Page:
The Oscars' "10 Nominees" Rule is Backfiring!
In an attempt to jazz up the Academy Awards, the organizers decided a few months ago that there should be 10 nominees for Best Picture this year, not the usual paltry five.
This was clearly a way to sneak some wildly popular titles into the category rather than just have five esteemed works no one's seen except a bunch of critics who didn't pay.
Well, newsflash, it's backfiring. Thanks to this new rule, they're going to be stuck with 10 obscure art films no one's heard of!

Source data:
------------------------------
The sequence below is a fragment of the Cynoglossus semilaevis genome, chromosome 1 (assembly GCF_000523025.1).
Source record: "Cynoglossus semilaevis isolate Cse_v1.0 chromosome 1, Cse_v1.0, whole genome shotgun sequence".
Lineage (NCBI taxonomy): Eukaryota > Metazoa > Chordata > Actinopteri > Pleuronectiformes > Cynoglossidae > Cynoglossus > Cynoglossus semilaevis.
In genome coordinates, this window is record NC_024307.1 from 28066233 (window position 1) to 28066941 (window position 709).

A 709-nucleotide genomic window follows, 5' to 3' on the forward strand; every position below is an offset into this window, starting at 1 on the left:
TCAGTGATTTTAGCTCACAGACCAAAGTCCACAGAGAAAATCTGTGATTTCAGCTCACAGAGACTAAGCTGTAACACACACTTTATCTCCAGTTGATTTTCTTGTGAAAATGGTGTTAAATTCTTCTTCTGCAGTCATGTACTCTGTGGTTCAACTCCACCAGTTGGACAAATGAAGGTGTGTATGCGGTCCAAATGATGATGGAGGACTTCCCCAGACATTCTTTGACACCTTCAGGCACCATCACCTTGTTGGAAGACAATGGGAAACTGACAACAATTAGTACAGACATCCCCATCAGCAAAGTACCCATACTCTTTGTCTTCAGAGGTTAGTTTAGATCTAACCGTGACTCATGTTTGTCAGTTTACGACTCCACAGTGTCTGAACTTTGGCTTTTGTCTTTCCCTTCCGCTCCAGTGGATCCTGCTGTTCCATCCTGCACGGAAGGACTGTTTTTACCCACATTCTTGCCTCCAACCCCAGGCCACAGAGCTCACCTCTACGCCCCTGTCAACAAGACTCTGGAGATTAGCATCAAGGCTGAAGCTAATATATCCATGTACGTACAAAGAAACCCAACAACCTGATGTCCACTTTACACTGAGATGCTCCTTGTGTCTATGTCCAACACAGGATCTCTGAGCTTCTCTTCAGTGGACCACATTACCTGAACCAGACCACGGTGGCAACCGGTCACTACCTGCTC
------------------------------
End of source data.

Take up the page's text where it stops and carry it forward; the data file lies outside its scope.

Well, eight anyway. At least there'll be the very popular Up and the sure-to-be-successful Up In The Air.
But the rest of the likely nominees don't have Up in the title or kazillions of people putting money down to see them.
We're talking films like Precious, An Education, The Hurt Locker, and on and on until the opening medley is going to be the longest trip to obscurity since the interpretive dance to the music from Saving Private Ryan.
They're all successful films that found an audience, mind you--they're just not the kind of blockbusters the Oscars were probably hoping would sneak in and pump up ratings.
Sorry, folks. The 10-picture thing should have ended for good in 1943.